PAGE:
Welcome to Saturday Scorecard, where we eagerly look forward to a magical October.
We're talking about the new Springsteen album, "Magic," which hits stores Oct. 2. Did you think we meant the Brewers? Sorry about that. On to the notes:
The wurst of times: Even the racing sausages have to feel embarrassed by what's going on at Miller Park, where the Brewers simultaneously dumped an 8-3 decision to Cincinnati and fell out of first place before a sellout crowd on an otherwise pleasant Friday night.
The Brewers have lost five in a row, nine of 11 and 14 of 19. The skid has been so hideous for so long that it's hard to call it a fluke. From this vantage point, the fluke is that the Brewers managed to stay in first place as long as they did (and could be back in that position when they report for duty on Sunday).
Since July 1, the Brewers are 15-27. There are plenty of reasons for this downward spiral, but -- as is usually the case -- starting pitching tops the list. Brewers starters are now 1-10 in their last 18 games.
Remember that wonderful 24-10 start that had Milwaukee in first place by a whopping seven games on May 10?
Half of those 24 victories were posted by the top three pitchers in the Brewers' starting rotation; Ben Sheets had two and Chris Capuano and Jeff Suppan had five apiece. None of those three pitchers has won a game since July 1.
Let that one sink in for a minute...
The Brewers have gone nearly seven weeks without a victory from any of the three starting pitchers who make a combined $20 million, which is almost one third of the team's $70 million payroll.
And yet, they wake up this morning just ½ game out of first place.
They don't call the division "Comedy Central" for nothing.
Welcome to Williamsport: You might say that the Brewers' defense resembled that of a little league team in the seventh inning Friday night. Of course, you would then have to apologize to little leaguers across the world.
With Jeff Keppinger on first, Reds rightfielder Ken Griffey, Jr., hit a slow roller to third baseman Ryan Braun. With the infield shifted toward the right in anticipation of Griffey pulling the ball, shortstop J.J. Hardy scrambled to cover second base. Braun's throw sailed into right field.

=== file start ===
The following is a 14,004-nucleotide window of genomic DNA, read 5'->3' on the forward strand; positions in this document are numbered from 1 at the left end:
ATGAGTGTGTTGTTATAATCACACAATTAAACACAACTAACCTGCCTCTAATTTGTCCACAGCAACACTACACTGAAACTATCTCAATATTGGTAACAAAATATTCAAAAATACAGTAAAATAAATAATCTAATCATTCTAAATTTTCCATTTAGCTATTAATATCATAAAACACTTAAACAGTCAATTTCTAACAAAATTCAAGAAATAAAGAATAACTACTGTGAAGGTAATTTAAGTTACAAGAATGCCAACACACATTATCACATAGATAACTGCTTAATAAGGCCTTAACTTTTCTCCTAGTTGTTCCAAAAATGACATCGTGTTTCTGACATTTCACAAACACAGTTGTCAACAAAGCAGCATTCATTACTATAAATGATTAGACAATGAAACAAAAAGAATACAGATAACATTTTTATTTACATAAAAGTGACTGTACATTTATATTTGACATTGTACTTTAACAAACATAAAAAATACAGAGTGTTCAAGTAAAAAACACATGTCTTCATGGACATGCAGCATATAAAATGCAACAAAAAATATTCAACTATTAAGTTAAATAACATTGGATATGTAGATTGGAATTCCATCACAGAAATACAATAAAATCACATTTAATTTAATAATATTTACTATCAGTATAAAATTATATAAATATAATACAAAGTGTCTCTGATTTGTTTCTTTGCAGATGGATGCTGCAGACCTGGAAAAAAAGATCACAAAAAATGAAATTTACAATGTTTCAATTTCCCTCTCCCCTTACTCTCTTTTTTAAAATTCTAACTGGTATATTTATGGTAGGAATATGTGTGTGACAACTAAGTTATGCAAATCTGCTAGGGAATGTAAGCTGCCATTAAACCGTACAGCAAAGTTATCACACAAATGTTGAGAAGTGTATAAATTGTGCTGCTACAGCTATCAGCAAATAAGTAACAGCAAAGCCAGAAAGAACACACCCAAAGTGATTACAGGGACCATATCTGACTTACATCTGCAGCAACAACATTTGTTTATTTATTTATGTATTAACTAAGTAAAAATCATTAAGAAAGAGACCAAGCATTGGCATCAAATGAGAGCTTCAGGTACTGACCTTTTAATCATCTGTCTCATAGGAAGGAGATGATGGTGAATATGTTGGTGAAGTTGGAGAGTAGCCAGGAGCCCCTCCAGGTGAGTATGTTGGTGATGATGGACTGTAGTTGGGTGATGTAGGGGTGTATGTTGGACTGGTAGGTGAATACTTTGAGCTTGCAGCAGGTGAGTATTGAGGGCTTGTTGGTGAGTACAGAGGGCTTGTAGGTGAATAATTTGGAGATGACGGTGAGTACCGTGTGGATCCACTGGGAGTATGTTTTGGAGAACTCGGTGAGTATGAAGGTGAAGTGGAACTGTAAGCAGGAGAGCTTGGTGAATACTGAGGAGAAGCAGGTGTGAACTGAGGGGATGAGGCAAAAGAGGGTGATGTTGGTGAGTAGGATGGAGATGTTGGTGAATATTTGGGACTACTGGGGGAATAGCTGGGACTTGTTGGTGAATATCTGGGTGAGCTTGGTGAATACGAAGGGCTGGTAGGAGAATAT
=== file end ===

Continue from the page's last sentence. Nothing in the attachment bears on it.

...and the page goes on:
Gabe Gross picked it up and tried to throw Griffey out at second. His throw also went wide and sailed into foul territory in left field. Griffey, who should have had a fielder's choice at best, circled the bases and gave his team a 6-1 lead.
Quiz time: Two quick questions before we finish up with the Brewers for today:
1. Has Adam Dunn's homer landed yet? The Reds slugger's 455-foot blast off Scott Linebrink was estimated at 455 feet and is believed to be the first ball hit into the "Dew Deck" in right field during a game.
2. Which event had Brewers owner Mark Attanasio gulping more Alka-Seltzer this week: his team's play or the volatile stock market?
In the game: University of Wisconsin freshman running back John Clay attended his first practice on Friday. Clay, a former star at Racine Park, attended summer school in Racine to meet the academic requirements necessary for eligibility.
No consolation: In an effort to help take people's minds off the Michael Vick situation, NFL officials announced that "American Idol" host Ryan Seacrest will host the pre-game and halftime festivities at the Super Bowl.
Milwaukee native Kato Kaelin, in town to judge a Hawaiian Tropic swimsuit pageant, must have been booked that week.
Farewell, Fergie: We have no problem with the Packers releasing wide receiver Robert Ferguson this week. The guy always struck us as a classic example of an underachiever, there are some decent prospects in camp and Koren Robinson may be reinstated at some point this season. With that said, it was strange that the team announced that Ferguson was on the way out while purportedly trying to trade him. That can't be good for your bargaining position.
Take it to the bank: Speaking of bargaining, it's hard to blame Cubs right-hander Carlos Zambrano for signing a five-year, $90 million contract extension. Our sources say he'd have made considerably more if he had pursued free agency.
"My strong belief is that we couldn't have replaced Carlos," Cubs GM Jim Hendry told reporters in Chicago. "I didn't have an appetite to be on the free agent pitching market all winter. There was nobody close to his ability available."
That's not good news for a certain local team that will be shopping for starters this winter.
Feat of the week: Arizona right-hander Brandon Webb threw his third straight shutout Friday night in Atlanta and extended his scoreless streak to 42 innings.
Stat of the week: Thanks to their recent pitching woes, the Brewers have been outscored this season, 597-574. According to the Elias Sports Bureau, only four teams in Major League history have won their division when being outscored for the season. Those teams (drum roll, please): the 1984 Royals, 1987 Twins, 1997 Giants and 2005 Padres.
Mark your calendar: The Milwaukee Panthers unveiled their schedule this week and the two marquee dates are matchups Nov. 30 at Marquette and a home game Dec. 12 against Wisconsin.
Rising star: Marquette University golf standout Mike Van Sickle, whose father writes for Sports Illustrated and formerly worked at the Journal Sentinel, won the Pennsylvania State Open championship this week.
Host of “The Drew Olson Show,” which airs 1-3 p.m. weekdays on The Big 902. Sidekick on “The Mike Heller Show,” airing weekdays on The Big 920 and a statewide network including stations in Madison, Appleton and Wausau. Co-author of Bill Schroeder’s “If These Walls Could Talk: Milwaukee Brewers” on Triumph Books. Co-host of “Big 12 Sports Saturday,” which airs Saturdays during football season on WISN-12. Former senior editor at OnMilwaukee.com. Former reporter at the Milwaukee Journal Sentinel.